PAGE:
He finally convinces his Ma to get on to bed, promising her what he already decided his own self, and sitting up with a cup of coffee in his hand on the old sunk-bottomed arm chair on the cusp of the hall, in front of the doorway. The house feels empty behind him, he feels hyper-aware of the hollow rooms and abruptly his own tiredness, the brittle shell the coffee's shaken up around him.

He wakes up all abrupt-like, and is disoriented for a moment; not just because he's sitting up instead of lying in his own bed, but because the lights are still on, bright electric yellow with the dark pressing in around the drawn curtains. Simon's standing at the door; it's just closed behind him, the snicking of the lock being the sound what woke Jayne up. He's got a hand up covering his mouth and nose, and spots of red have blossomed on the front of his shirt. Jayne's chair creaks as he sits forward and Simon's eyes snap to his. There's a moment of silence, then Simon slowly lowers his hand.

"I need to buy a gun," he says, and his voice is all strange and clotted because there's blood running slow down from his nose over his mouth, his lower lip swollen, blood coming down from a split on the other side.

"You been out making yourself enemies?" Jayne keeps his voice low, mindful of his Ma.

Simon takes a couple of steps forward, and he's moving funny too, all careful like it hurts just to take them steps. His face is masked doubly, by the blood and by his still, taut expression, fierce like he's screaming but as composed as a death mask. "I didn't make them," he says, all soft-like, and Jayne pushes himself up and out of the chair.

"Is that to say that I did?" he hisses, shoving his face in closer even as he lowers his voice. He's angry, and he don't know why; he don't like being blamed for nothing and he don't like not knowing what's going on, either.

Simon don't budge, looking back up at him as unmovable as ever. The scar down the side of his face looks even more white than pink in comparison to the blood, and the light coming in round the curtains now is just as grey, overwhelming the dim light bulbs and dulling down all the colours, making them heavy and thick. "I need a gun," Simon says again.

Jayne nods slowly. "Go get cleaned up," he says. "Be sure to keep quiet, and don't wake Ma."


Jayne scribbles a note, weighs its corner down under the edge of his coffee mug on the kitchen table before pacing silently back down the hall again and pushing on into Maddy's room. Simon's standing there by the bed, his shirt off, wadded up and held against his nose and mouth, and they both just kinda stop and look at each other for a few seconds. Simon looks somehow younger than he does when Jayne usually sees him, usually small in Jayne's over-sized shirts but this time the thin undershirt clings to him some, and his arms are smooth and bare but he looks older, too than Jayne expected, firm muscle and litheness, upper body angled back a little and tilting the flat plane of his stomach down toward his belt buckle, hips standing out in the small gap between where the undershirt ends and trousers begin. His eyes stare at Jayne from above the stained shirt.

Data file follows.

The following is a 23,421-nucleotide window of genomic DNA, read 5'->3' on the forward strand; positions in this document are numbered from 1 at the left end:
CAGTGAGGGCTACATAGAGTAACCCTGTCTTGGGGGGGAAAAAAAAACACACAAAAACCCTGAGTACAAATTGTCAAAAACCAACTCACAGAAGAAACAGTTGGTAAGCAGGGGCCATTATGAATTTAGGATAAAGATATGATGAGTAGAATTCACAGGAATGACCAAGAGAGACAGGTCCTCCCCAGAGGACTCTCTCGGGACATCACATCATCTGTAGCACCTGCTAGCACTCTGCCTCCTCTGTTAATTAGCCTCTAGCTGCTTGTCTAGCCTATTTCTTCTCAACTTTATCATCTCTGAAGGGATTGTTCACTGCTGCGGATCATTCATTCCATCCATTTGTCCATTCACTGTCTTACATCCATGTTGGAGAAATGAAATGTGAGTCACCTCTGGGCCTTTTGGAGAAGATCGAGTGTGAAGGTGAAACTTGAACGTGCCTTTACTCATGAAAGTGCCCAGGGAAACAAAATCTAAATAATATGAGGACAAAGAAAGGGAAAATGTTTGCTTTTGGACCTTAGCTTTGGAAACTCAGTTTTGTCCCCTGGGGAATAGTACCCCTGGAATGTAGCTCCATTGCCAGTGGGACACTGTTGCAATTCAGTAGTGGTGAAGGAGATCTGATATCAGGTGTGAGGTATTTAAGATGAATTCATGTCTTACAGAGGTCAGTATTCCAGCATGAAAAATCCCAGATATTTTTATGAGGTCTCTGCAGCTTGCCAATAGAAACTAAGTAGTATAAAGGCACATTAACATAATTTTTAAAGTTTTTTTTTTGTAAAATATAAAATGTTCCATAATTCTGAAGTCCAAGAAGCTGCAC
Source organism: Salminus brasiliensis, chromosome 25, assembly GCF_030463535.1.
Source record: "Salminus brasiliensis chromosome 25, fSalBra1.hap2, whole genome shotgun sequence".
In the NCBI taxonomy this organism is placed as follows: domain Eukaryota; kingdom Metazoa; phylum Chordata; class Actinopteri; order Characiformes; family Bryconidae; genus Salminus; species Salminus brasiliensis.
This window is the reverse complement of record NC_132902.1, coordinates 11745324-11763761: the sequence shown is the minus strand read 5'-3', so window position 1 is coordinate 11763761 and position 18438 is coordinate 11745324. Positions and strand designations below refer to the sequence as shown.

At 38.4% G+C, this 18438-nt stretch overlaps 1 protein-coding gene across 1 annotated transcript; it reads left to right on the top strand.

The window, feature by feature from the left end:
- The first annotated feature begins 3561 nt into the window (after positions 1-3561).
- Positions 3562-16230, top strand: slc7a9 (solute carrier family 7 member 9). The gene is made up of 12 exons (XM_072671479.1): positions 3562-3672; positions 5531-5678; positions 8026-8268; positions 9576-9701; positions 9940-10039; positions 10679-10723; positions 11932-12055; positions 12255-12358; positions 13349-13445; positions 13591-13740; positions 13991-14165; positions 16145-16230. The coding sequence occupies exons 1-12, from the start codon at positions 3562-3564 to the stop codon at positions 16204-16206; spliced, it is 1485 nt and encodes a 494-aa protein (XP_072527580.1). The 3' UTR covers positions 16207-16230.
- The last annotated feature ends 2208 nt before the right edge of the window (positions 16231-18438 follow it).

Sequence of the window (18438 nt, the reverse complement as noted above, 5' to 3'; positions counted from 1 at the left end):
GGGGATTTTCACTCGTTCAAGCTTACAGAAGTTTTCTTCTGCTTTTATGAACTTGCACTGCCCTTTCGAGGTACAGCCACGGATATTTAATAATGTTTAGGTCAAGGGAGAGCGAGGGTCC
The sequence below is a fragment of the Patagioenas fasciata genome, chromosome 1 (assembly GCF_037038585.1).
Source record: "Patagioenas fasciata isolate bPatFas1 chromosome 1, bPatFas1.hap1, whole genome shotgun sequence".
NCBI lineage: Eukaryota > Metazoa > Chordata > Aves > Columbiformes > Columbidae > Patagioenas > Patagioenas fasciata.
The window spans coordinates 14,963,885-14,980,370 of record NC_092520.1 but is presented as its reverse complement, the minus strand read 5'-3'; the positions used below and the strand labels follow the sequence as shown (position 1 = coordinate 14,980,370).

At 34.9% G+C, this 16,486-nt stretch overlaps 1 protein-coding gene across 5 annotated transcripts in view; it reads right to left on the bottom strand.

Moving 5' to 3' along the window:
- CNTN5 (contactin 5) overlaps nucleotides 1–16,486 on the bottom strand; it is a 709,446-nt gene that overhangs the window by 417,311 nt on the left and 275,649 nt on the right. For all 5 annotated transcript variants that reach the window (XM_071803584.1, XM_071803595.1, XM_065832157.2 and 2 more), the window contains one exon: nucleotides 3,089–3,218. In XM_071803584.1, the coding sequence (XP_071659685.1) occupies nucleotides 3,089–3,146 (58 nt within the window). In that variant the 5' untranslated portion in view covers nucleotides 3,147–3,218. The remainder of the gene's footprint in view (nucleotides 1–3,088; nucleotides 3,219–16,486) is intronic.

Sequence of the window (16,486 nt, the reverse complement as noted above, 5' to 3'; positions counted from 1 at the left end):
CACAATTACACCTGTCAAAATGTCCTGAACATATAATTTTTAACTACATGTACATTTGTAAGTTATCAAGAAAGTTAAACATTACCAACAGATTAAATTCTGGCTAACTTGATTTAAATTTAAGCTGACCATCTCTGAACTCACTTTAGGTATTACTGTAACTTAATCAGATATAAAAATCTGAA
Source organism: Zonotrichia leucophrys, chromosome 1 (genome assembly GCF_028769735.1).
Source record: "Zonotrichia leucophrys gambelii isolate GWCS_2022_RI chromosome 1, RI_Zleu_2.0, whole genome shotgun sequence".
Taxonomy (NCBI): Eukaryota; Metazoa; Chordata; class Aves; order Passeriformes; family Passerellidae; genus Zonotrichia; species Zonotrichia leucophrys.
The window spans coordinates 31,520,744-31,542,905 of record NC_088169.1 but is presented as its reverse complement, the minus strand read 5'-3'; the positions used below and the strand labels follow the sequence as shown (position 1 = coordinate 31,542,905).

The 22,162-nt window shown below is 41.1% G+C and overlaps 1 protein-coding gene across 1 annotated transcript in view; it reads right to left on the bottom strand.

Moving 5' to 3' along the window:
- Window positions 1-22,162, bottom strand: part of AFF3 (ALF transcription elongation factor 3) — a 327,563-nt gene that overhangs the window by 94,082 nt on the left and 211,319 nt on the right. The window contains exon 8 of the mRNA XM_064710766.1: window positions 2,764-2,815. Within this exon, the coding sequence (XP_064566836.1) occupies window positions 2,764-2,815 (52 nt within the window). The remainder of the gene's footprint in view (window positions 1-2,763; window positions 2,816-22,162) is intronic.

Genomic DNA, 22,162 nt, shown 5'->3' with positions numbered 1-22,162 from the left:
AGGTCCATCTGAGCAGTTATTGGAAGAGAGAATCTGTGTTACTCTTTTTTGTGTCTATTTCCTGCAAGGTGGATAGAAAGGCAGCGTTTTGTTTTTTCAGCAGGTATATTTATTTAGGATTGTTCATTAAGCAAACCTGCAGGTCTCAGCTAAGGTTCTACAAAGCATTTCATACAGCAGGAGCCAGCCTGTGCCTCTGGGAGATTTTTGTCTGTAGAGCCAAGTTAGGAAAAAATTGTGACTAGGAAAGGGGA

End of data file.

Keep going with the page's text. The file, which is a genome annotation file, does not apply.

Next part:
"Get some clothes on," Jayne grits, and breaks the moment, moves further into the room and to the stack of boxes against the far wall. He starts to heft them, silently, and when he's done he turns back 'round to find Simon watching, skin 'round his mouth still stained a little red but clean-clothed, at least, in a sweater what Jayne's Ma had knitted for him when he were naught but a boy starting to shoot upwards, all pulled outta shape now. Simon's not looking at Jayne, though, he's looking at the gun in Jayne's hands.

"This were Maddy's," Jayne says. "By rights I oughtn't even have it, but Ma don't hardly ever come in here anyway." He pauses for a moment. "Don't tell her 'bout this."

Simon glances up at him, then down again. "I won't."

"C'mon, then."

The gun feels strange in Jayne's grip, not unfamiliar, but he's unused to it. Unused to the weight of it and the way his balance shifts as his arm swings it about a little as he walks. It hasn't rained for some weeks now, and the ground's finally beginning to give up the last of its moisture, get all cracked and hard again, no give in it at all. They don't make much noise, and the trails out to the exhausted quarries are familiar to Jayne like the gun is familiar, surprisingly vivid in the way the memories are all willing to leap back to the forefront of his mind and lead the way.

"You ever fire one o'these before?" Jayne asks when they finally stop. The sun's risen, but the quarry they're in's deep, and it's cool in the dark shadow it casts, sunlight gilding the rim of it far above, blindingly. Simon only hesitates a moment before shaking his head. Jayne lifts the gun, resting the butt of it in the crook of his shoulder. He can smell the metal when it's up this close, like wet, cool blood, and his left arm angles up on its own to steady it even as his right hand automatically finds the trigger. The kick-back merges with the sound, another familiarity in the abrupt, indignant pain and half-deafness; though even as the punched-in ringing dies off he can still hear the echo of the crack bouncing 'round the quarry. "Here."